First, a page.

This case study examines how elementary preservice teacher candidates used “hybrid” (both paper and digital) notebooks, the extent to which the digital portfolio showed evidence of changes in understanding, and whether candidates plan to use notebooks in their science lesson and unit plan assignments. Activity and reflection entries posted in an online digital portfolio from candidates in 3 science methods courses (each a bounded case) were analyzed for patterns in use and evidence of changes in thinking, and lesson and unit plans were examined to determine whether candidates planned to use some kind of notebook in their teaching. Findings show that when using hybrid notebooks, candidates make use of digital tools, but many prefer having the option to use paper notebooks to synthesize their reflections. Evidence of changes in thinking about science content and pedagogy were found in both paper notebooks and in digital entries, but more often in digital reflections. Instructor modeling might play a role in how candidates plan to use notebooks for learning and teaching.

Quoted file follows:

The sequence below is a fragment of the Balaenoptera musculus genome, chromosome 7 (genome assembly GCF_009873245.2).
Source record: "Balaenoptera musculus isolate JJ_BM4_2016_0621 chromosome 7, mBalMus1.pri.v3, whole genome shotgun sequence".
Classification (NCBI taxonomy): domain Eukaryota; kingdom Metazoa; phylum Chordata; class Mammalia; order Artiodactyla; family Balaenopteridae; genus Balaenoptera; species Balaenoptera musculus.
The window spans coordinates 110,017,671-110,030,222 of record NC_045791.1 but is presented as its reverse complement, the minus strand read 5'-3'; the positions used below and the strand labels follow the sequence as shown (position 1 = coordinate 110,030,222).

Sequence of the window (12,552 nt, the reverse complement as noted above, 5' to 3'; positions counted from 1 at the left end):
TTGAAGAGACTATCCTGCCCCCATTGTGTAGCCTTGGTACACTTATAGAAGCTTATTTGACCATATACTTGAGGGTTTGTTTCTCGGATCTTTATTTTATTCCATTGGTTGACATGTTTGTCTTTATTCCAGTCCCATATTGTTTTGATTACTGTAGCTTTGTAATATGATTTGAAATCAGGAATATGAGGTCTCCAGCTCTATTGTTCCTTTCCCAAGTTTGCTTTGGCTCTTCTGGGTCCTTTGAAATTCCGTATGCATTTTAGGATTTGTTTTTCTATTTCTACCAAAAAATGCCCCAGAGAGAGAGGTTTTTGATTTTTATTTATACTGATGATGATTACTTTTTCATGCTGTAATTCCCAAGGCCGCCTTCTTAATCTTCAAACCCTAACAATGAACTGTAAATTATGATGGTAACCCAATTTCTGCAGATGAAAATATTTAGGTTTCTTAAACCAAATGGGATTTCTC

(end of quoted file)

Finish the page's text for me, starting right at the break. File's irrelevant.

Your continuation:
Bibliographical noteFunding Information:
The author is grateful to Paula C. Jackson for helpful comments on a draft of this article, to Helen Mongan-Rallis for helping develop the idea of using a digital portfolio as a science notebook, and to the University of Minnesota Duluth's College of Education and Human Service Professions for granting a single semester leave to work on this project and others.
© 2019, © 2019 Association for Science Teacher Education.
- digital portfolio
- science notebook